Usually things aren't as good as you fondly remember them. Then, again, sometimes they are.
For years Chuck Thompson, Joe Bruce, and I fished with captain Mike Murphy on the day after Thanksgiving. Then with family concerns and other things we got away from this tradition for a few years. This year Chuck suggested we go back and fish with Mike again. Chuck's son, Brian, a music teacher in the Carroll County schools, joined us.
Driving down to Hooper Island, Chuck, Joe and I reminisced about past trips. We had plenty of good days and some great days; I have pictures of the three of us and Mike Murphy holding 22- to 24-pound stripers on several trips. Then there was Joe's "hole in one day" when he and three companions boated 10 stripers between 30 and 40 pounds on fly tackle.
Mike Murphy is not only one of my favorite guides, he captains my favorite charter boat. His "Tide Runner" is a 25-foot Parker Sport Cabin powered by a 225-horsepower, 4-stroke Yamaha engine. The cabin offers lots of sophisticated electronics, a head and plenty of storage and protection from the elements. With a modified V-hull and a 9 ½-foot beam, Tide Runner is stable in the choppy waters of Chesapeake Bay yet draws only 14 inches of water providing access to the shallow flats of the Honga River and Tangier Sound. Its high gunnels are a safety feature I particularly appreciate.
Mike carries over 20 rigged fly rods and medium-weight casting and spin tackle rigs. The cabin area and 14 rod holders allow anglers to bring aboard any tackle of their own.
Four fishermen can fish comfortably in the open area behind the cabin and more agile types can venture to the front deck for plenty of room for flycasting.
Perhaps, best of all, Mike's base of operations at Fishing Creek at Hooper Island is a section of Chesapeake country with diverse fish populations including striped bass (stripers), bluefish, gray and speckled trout, hardheads, Spanish mackerel, flounder and redfish.
Fittingly, Mike Murphy has proven a versatile and innovative fisherman and has introduced to Bay country such southern techniques as the Stingsilver. I learned this "don't leave home without it" lure and jigging technique from Murphy in the early '90's; now it is a staple of mid-Atlantic fishing. Mike also introduced me to the Rebel "Jumpin' Minnow," a hopping, skipping, "walk the dog" surface lure.
We motored less than ½ mile from the dock before encountering a small pod of breaking stripers, and I quickly boated a fat, 24-inch specimen. This set the pattern for the next few hours. We'd find small pods of fish, either via the depth finder or see them breaking on the surface. We'd take a few, maybe one or two keeper-sized but the majority in the 12- to 18-inch range. Then we'd motor south, scanning the sky and depthfinder.
At precisely 1:50 p.m. the Chesapeake Bay dinner bell rang. Scattered clouds of birds — gulls, terns, pelicans, gannets, loons, cormorants — were diving on the schools of inch-long silversides the ravaging stripers were driving to the surface.
We caught probably two to three dozen stripers over the 20-inch legal limit size and quickly filled out our self-imposed limit of six fish for the boat. But for every one this size we caught at least three undersized stripers. Compounding the situation was the size of the bait.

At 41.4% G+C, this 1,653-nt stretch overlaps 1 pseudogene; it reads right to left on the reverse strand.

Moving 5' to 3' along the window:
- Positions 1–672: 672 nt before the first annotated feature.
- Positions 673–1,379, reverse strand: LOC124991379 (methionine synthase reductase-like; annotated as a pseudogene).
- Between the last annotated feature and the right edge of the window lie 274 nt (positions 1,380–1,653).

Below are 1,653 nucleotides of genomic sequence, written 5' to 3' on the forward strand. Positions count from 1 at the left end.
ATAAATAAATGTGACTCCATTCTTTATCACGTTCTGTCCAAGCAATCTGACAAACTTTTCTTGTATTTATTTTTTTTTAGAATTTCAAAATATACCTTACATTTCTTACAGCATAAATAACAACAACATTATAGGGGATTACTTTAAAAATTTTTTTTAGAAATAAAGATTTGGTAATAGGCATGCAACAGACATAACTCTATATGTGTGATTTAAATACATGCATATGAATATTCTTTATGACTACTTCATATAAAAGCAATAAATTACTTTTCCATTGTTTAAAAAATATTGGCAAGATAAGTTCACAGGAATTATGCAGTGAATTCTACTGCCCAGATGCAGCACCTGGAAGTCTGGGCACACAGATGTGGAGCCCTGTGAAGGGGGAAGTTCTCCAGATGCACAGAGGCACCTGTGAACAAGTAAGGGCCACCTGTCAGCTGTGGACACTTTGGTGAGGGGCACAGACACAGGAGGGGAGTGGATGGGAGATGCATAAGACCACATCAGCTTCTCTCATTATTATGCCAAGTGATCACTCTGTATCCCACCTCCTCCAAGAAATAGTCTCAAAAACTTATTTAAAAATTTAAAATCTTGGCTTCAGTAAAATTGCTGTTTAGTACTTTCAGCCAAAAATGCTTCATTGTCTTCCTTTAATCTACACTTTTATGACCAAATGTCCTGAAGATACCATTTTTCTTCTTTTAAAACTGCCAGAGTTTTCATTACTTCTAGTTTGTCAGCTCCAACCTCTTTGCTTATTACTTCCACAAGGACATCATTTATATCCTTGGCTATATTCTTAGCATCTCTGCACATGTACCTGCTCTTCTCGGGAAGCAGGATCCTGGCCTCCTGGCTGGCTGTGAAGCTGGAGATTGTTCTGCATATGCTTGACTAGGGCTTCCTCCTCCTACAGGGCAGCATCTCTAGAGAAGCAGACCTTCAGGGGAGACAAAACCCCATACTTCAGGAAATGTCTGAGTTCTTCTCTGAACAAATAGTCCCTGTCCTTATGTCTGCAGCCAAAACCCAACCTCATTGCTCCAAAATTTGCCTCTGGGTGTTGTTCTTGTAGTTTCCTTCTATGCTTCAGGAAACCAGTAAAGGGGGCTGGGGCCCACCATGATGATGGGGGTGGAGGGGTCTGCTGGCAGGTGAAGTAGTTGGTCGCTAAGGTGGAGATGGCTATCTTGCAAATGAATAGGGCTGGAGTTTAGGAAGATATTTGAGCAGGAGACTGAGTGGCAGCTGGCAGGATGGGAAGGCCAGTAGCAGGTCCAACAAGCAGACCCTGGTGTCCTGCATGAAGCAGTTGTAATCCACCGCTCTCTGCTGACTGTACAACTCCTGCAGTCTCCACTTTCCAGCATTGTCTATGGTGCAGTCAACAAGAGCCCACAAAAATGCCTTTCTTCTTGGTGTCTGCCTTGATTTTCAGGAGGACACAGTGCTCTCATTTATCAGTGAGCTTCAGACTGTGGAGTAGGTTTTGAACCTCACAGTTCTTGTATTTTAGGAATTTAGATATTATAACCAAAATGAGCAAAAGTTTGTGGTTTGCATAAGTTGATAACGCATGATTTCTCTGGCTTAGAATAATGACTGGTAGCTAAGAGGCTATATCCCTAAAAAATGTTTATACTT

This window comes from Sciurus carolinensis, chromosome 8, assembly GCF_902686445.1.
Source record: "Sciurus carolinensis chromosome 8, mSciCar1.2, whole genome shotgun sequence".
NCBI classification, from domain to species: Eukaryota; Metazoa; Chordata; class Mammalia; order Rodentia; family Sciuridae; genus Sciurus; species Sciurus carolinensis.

It's not uncommon to see stripers lock in on a certain size baitfish, just like fresh water trout do with certain sized insects; but this was an extreme case. So we would bring lures untouched through the feeding melee or get multiple hits and bunts for every hookup.
We all tried different remedies. Proven techniques for taking larger fish from mixed schools are fishing a popper on top or dropping a Stingsilver to the bottom and jigging it up with a "stair step" retrieve.
I kept switching back and forth between my rod with a jighead and 5-inch Bass Kandy Delight and a Mike Murphy rod rigged with a Jumpin' Minnow. The surface lure produced far more hits and hookups. Then I tried a 2-inch Stingsilver. Dropping it to the bottom produced nothing. When I swam it just under the surface I caught an undersized striper on every other cast.
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Brian stuck with a conventional sized bucktail and plastic grub and took fewer fish but took a number of keeper-sized specimens. Chuck tried a variety of lures including Stingsilvers and largely got the same results as Brian.
Joe Bruce used a junior sized "Smack It" popper with the middle hook removed. He had multiple hits on nearly every cast and caught fish of all sizes including one of 28 1/2 inches (over 11 pounds), our top fish of the day.
So we had plenty of action, well over 100 fat and healthy stripers boated, with dozens in the three to five pound range plus Joe's big fish. We had beautiful weather, calm waters with wind "gusts" of 2-miles per hour and good companionship.
Still we didn't get any of the trophy fish we usually got on these trips. It seems we had our chances. At least four times Mike reported the arcs of big fish showing on the depth finder. But Chuck, Mike and I repeatedly tried proven Stingsilver jigging techniques without a single hit.
Fishermen still have time to get in on this action. Fall, two fish per day striper regulations are in effect though December 20; catch and release fishing is then allowed through February of next year. More big stripers typically come into this area at the end of the year and beyond. Gannets hanging around are often the signal of big fish. You can contact Mike Murphy at 410-397- FISH, firstname.lastname@example.org, or see his website www.CaptainMikeMurphy.com.